The massive surge in numbers of those who “walk and talk” has become one of the most annoying features of the urban landscape. It’s bad enough coping with the ear-plug barkers shouting into thin air, but ten times worse with those who simply stare at their phones while veering randomly into fellow pedestrians.
The moment you step out of that door it is essential to have your mobile amulet to hand, ready to combat the hideous dangers of actually observing the world around you. Now, combine that, as some already do, with a bicycle …
Christopher Dawes, London W11
Financial community rumbled again
What arrant nonsense is this clamour for the head of Martin Wheatley, Chief Executive of the Financial Conduct Authority. The plunge in insurance company share prices was due to the financial community fearing that they had been rumbled, again, and with just cause. The pity is that the inquiry is not going to be as wide-ranging as at first suggested.
Peter English, Rhewl, Denbighshire
Is this contract really a job?
I am reassured that the Chancellor has signed up to a full employment pledge, or perhaps aspiration. However I am unclear if a zero-hours contract is a job, as it appears to involve a firm commitment neither to work nor to wages, or am I just an economic illiterate?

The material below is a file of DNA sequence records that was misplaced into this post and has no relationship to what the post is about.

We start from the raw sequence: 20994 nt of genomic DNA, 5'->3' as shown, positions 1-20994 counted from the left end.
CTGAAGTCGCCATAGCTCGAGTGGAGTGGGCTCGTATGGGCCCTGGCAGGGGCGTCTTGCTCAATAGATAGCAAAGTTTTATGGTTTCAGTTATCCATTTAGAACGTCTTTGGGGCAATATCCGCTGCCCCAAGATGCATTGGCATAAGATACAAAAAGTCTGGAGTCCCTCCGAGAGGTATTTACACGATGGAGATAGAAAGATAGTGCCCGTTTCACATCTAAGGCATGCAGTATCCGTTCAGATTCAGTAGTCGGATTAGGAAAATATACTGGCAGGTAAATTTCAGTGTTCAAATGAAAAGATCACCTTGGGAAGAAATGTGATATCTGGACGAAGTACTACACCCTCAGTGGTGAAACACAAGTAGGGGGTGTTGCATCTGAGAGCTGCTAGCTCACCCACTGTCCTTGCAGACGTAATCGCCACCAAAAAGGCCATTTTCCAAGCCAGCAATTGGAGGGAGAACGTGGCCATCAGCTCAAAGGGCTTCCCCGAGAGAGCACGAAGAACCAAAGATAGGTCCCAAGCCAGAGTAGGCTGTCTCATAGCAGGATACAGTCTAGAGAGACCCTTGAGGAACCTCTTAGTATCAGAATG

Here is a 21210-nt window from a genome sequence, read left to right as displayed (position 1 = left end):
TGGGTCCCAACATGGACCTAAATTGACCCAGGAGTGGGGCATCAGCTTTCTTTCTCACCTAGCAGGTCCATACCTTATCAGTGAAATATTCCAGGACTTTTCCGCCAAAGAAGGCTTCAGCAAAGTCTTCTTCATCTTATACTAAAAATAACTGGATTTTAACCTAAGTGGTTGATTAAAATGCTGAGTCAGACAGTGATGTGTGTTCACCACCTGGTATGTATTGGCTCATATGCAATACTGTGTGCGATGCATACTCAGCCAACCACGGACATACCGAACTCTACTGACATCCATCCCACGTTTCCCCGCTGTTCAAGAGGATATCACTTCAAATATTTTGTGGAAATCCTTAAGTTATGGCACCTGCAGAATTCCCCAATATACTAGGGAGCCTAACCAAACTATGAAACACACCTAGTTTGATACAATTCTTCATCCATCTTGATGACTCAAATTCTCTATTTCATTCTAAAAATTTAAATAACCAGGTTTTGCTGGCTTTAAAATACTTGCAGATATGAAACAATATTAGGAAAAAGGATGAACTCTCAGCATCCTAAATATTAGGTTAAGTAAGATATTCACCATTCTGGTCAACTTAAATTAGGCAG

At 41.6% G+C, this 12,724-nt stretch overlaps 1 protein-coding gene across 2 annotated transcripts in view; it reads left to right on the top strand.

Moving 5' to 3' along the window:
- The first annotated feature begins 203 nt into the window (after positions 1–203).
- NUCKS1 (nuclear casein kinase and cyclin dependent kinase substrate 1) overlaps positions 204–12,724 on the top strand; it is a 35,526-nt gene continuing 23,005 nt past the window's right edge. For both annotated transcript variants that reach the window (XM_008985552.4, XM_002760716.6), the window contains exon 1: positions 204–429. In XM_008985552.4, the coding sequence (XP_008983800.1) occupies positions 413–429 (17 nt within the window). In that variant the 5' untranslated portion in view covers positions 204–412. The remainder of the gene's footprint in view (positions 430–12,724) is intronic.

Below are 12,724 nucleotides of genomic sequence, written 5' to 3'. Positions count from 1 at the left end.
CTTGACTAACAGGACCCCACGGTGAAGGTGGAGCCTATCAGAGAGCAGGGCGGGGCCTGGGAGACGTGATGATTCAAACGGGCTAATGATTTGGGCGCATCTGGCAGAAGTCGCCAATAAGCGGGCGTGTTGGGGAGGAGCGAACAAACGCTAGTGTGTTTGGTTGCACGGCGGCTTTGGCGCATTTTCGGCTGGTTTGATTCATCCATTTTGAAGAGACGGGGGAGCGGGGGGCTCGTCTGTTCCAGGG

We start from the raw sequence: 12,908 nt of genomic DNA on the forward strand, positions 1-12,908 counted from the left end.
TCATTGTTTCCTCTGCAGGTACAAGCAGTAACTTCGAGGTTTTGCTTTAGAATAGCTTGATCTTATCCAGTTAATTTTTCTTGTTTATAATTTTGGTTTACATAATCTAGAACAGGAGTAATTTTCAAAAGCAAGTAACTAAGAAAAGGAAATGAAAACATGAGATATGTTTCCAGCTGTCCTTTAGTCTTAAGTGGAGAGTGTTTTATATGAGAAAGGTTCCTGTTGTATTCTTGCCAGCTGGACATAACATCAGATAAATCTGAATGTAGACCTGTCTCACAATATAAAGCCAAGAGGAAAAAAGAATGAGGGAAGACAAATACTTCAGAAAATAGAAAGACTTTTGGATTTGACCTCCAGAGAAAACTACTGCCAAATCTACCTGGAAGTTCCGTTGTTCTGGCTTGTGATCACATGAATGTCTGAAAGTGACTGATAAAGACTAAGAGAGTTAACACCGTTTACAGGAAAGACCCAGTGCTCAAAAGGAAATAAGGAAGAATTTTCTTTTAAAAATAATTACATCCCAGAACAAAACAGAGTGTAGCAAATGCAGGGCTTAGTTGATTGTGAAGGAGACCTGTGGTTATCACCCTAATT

Lee Dalton BSc Econ, Weymouth, Dorset
Rising fees seem not to deter many students but interest on their debt is worse
Sir, Fees of £6,000 may end up as a credible position but it is deeply worrying that Labour sees this as its starting point rather than the result of calculations based on a well-designed student finance and university funding system (“Reducing fees would mean fewer students”, Mar 31).
Before you go near the headline- grabbing sticker price of fee levels, there are bigger questions around how students should be supported while they study, how universities should be funded, what the balance of contribution should be and what a well-designed graduate loan system looks like (not like the current one, that is for sure).